While Root is not officially involved in selection meetings, he was consulted by the interim panel of Strauss, Paul Collingwood and James Taylor. He said that Anderson and Broad’s omission had been “a discussion point for a long period of time” but added that England have been “slightly too honest” regarding selection in the past and that he believes “certain things should stay in the room”.

“I’ve spoken both to Stuart and Jimmy and they’re obviously disappointed, angry, and Stuart in particular has voiced that quite publicly,” Root said in a press conference the day before England’s departure to the Caribbean ahead of the first Test in Antigua on March 8. “You’d expect that. I’ve got a huge amount of respect for both of them. It’s been made very clear: no-one is saying this is the end for them. It would be great to see Stuart and Jimmy very much in the mix at the start of the summer as well.

“At no stage has anyone said it’s the end for them. It would be great to see them starting the season and putting themselves in the mix for selection. You don’t want to look too far ahead. Ultimately, we’ve got to look after what’s right in front of us. And that’s this tour and making sure we get as much of that right as we possibly can.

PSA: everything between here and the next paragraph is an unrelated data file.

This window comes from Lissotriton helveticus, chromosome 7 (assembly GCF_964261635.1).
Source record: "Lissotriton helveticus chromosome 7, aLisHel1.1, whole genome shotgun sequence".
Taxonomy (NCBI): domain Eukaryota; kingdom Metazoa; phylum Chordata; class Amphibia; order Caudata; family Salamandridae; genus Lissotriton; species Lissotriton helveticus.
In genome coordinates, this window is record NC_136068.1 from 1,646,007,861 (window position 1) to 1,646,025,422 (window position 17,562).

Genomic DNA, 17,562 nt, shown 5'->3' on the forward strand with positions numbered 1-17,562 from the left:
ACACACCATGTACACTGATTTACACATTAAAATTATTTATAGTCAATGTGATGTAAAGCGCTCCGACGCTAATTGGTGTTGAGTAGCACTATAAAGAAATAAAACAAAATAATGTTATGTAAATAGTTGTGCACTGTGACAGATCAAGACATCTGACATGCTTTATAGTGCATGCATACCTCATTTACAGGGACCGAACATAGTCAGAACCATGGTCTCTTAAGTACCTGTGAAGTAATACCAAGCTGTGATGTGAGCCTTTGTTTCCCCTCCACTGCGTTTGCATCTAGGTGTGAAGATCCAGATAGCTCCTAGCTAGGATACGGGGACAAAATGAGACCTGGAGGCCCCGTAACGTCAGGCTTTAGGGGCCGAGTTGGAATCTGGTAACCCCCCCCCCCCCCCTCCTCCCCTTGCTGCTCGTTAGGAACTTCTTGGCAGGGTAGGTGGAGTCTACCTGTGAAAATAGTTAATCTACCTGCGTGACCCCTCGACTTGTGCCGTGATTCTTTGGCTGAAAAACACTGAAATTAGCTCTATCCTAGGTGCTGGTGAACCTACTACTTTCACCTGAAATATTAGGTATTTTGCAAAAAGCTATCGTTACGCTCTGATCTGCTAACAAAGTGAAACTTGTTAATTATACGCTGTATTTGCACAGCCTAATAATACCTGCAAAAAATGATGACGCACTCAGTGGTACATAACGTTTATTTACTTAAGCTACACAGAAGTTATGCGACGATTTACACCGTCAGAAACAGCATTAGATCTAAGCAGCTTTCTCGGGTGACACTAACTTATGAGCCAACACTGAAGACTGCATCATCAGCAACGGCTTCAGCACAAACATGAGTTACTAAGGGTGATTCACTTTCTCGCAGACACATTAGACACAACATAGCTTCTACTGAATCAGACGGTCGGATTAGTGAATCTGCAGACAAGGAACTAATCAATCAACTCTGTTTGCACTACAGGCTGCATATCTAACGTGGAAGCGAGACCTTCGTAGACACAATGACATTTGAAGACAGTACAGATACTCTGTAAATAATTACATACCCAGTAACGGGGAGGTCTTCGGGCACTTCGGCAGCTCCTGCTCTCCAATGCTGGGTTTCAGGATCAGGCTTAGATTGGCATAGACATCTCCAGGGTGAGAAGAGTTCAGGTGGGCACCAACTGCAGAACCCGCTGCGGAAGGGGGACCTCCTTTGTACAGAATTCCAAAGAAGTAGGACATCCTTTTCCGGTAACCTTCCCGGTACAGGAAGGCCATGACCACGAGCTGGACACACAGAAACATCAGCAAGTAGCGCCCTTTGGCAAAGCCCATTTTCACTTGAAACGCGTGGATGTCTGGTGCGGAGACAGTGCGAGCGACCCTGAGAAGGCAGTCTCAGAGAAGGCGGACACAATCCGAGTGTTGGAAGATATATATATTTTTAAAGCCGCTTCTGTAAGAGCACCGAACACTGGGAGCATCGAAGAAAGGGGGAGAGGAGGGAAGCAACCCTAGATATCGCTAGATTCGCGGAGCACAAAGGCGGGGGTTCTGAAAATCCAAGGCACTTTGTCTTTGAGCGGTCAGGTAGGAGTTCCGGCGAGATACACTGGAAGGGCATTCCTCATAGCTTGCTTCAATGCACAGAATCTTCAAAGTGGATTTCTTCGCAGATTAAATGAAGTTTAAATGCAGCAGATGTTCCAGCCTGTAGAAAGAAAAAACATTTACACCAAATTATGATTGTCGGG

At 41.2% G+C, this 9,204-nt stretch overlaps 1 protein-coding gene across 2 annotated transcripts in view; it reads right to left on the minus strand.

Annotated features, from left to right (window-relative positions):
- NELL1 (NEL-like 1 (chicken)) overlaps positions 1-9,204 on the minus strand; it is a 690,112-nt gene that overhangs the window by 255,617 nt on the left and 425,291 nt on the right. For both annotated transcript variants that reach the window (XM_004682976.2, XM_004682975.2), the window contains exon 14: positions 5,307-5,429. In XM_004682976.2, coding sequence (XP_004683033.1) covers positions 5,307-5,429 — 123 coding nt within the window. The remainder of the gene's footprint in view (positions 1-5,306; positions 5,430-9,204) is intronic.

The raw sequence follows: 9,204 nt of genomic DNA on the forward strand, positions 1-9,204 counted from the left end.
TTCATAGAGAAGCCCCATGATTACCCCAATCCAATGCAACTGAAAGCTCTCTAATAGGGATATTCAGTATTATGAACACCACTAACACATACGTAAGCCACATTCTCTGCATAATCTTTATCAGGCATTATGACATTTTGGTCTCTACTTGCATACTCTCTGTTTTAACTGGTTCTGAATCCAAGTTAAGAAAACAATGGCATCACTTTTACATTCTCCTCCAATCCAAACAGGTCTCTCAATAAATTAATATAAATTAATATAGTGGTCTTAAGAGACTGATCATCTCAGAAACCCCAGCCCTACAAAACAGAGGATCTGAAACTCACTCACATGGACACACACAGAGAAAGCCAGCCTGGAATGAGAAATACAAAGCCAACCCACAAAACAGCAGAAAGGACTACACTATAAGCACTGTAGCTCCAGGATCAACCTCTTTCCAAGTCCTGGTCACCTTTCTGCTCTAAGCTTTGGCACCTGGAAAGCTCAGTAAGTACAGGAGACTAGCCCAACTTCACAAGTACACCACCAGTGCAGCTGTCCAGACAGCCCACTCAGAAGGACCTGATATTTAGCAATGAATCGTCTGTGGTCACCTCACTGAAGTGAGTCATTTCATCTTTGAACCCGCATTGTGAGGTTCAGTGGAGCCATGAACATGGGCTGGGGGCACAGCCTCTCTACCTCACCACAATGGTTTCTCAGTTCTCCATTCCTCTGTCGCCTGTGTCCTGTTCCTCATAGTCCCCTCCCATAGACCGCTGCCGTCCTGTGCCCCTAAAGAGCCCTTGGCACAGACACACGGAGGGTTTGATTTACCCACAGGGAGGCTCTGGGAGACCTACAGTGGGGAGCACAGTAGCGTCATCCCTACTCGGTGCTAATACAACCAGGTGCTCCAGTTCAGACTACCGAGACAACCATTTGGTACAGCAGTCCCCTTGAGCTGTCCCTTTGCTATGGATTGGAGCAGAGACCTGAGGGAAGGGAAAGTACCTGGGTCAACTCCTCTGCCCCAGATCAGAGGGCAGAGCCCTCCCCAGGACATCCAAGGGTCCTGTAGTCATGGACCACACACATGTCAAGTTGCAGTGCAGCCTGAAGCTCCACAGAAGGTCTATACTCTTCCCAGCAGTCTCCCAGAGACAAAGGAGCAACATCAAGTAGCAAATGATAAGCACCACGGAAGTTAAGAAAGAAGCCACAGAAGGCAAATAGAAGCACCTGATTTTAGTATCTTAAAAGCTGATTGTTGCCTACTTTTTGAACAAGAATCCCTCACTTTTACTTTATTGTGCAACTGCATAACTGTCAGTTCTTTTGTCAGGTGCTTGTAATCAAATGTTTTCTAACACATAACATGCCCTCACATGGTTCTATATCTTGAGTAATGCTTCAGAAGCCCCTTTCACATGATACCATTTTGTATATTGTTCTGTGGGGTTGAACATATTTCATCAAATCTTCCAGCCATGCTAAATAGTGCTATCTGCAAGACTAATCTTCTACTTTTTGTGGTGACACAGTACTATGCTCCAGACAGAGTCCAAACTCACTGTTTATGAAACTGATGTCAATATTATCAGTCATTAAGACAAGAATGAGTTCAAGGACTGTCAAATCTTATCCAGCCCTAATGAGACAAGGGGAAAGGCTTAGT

“If we’re in a position where they can come back into this team, then great, that’s only going to strengthen things. A lot can happen between now and then. But no-one’s been told that it’s the end of the road.”

Speaking on his BBC podcast Tailenders, Anderson confirmed his intention to play for Lancashire in the early round of the County Championship this season, insisting that he has “one more go at digging deep” and adding: “I still love playing the game.”

“There is likely to be a new director of cricket and a new head coach in the summer so I just hope that whatever decision is made, it’s talked about in the way that it should be,” Anderson said. “Another frustration for me over the last couple of weeks is a five-minute phone call doesn’t really clear much up for you.